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Nuclear Regulator Majority Vote Disregards Agency Staff Safety Recommendation on Unreliable Mark I and II Containment
Decision requires hardened vent without filter
Takoma Park, MD - March 20 - The United States Nuclear Regulatory Commission (NRC) has voted to disregard a recommendation from its own Japan Lessons Learned Task Force and professional staff that nuclear reactor operators should be ordered to install high-capacity radiation filters at 23 Mark I and 8 Mark II nuclear power reactors in the United States.
“These are inherently dangerous and flawed reactors but radiation filters installed on more robust vent lines would at least provide a significant additional layer to the defense-in-depth,” said Paul Gunter, Director of Reactor Oversight Project for Beyond Nuclear, based in Takoma Park, MD.
“This is fundamentally a Fukushima lesson unlearned,” Gunter added. “We all watched the Fukushima accident in horror as Japanese operators were unable to manage one containment failure after another. This was in large part because TEPCO was not prepared to manage the release of pressure, heat, hydrogen gas and high levels of radioactivity from the damaged fuel cores,” he said.
The NRC staff had recommended the agency issue an Order to require high capacity filters be installed on severe accident capable vents on the Fukushima-design unreliable reactor containment systems by December 31, 2017.
The Commission vote allows for upgrading accident capable vents on the Mark I and II reactors but falls seriously short of the staff recommendation to restore a significant measure of containment integrity by requiring radiation filtration systems as have been installed for many years on most European reactors.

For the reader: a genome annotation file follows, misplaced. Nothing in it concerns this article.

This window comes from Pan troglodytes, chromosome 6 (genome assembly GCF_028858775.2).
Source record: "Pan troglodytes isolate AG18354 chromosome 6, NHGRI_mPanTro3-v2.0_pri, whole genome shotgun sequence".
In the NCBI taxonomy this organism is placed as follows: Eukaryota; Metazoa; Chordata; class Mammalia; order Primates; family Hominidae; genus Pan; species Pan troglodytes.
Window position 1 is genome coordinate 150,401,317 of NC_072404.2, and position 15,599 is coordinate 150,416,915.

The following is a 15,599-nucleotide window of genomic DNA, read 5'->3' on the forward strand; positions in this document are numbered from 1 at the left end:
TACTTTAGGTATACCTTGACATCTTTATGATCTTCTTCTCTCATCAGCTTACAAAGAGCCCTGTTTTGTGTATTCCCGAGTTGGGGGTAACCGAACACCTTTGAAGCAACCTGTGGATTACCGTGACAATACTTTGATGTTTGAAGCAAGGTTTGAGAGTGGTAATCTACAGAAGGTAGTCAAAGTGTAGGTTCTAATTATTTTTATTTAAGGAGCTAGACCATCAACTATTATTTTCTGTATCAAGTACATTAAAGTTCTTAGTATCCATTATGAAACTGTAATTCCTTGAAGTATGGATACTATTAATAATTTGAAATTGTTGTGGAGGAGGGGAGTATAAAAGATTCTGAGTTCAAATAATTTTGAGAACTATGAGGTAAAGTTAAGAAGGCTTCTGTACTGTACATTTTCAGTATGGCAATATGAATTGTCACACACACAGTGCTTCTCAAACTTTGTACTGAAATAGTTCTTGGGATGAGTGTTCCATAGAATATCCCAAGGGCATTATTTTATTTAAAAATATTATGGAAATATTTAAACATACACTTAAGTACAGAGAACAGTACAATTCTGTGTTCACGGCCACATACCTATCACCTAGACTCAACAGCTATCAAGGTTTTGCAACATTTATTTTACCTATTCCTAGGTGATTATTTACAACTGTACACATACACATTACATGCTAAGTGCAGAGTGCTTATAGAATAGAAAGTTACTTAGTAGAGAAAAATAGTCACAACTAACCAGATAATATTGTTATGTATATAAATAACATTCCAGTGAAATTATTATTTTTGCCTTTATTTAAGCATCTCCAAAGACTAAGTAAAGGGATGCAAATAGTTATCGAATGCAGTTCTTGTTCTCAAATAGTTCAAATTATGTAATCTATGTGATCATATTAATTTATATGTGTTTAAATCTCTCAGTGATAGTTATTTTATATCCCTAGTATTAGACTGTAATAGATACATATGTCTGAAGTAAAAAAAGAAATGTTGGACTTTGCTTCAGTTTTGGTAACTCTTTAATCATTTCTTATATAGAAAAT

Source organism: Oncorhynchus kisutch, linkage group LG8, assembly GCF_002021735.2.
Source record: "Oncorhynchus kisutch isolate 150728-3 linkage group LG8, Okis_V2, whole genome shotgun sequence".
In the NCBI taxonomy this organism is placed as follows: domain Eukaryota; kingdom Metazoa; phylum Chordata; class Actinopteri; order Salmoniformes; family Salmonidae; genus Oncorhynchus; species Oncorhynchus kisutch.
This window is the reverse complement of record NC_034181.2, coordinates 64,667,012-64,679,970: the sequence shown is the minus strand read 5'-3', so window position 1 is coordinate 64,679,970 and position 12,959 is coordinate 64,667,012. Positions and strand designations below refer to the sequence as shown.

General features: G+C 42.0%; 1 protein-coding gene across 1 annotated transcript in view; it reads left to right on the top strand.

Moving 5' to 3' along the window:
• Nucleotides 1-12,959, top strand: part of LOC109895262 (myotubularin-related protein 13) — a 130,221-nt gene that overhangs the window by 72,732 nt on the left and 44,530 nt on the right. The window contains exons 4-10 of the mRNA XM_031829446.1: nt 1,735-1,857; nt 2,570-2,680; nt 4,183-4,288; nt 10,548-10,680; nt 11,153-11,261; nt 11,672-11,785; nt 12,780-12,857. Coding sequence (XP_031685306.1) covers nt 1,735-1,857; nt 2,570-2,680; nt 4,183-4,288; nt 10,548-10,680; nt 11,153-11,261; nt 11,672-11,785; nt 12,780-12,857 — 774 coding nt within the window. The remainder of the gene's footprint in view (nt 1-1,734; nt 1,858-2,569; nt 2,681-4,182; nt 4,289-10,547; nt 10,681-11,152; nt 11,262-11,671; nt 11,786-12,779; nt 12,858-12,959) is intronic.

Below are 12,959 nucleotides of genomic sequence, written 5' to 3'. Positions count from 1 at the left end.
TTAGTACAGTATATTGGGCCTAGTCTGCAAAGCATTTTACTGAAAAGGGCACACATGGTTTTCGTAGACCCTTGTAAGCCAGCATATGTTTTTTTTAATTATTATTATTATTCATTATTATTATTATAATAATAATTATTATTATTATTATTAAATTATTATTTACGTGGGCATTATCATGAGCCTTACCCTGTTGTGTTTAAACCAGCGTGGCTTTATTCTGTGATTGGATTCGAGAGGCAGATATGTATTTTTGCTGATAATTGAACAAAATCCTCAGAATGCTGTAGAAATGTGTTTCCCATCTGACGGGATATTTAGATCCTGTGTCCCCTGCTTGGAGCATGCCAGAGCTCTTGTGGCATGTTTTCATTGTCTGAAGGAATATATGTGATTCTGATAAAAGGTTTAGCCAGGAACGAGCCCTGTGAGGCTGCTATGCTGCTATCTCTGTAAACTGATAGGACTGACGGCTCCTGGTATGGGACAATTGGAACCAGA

The NRC Commissioners voted 3-2 against installing the filters. Chairwoman Macfarlane supported the filter installation by Order. Commissioner Ostendorf voted in favor of the filter strategy but by a lengthy process of rulemaking that portends years more delay with an uncertain future.
“The Commission’s majority vote potentially ties reactor operators’ hands behind their backs if an accident were to occur in the coming years,” Gunter said. “Venting an accident without a filter will mean fire-hosing downwind communities with massive amounts of radiation.
“While the NRC and industry are spinning the outcome of this vote as a ‘delay’ on a decision on the filtered vent, in fact, it is a flat out denial of public safety in the interest of saving the nuclear industry some money,” Gunter continued.
"The nuclear industry will score financial gains from this decision but the cost should be paid by the loss of NRC's regulatory integrity,” he concluded.
In voting for the filtered vent, NRC Chairwoman Allison Macfarlane was the only Commissioner supporting her technical staff’s judgment and recommendation to move forward with an ORDER to industry. She concluded that “all of the available data suggests that the installation of hardened vents is a prudent and appropriate safety enhancement that is within the NRC’s current regulatory framework.” The Commission vote and notation sheet can be read at:
There are 23 Mark I boiling water reactors in the US and 8 Mark II boiling water reactors that are subject of this Commission vote.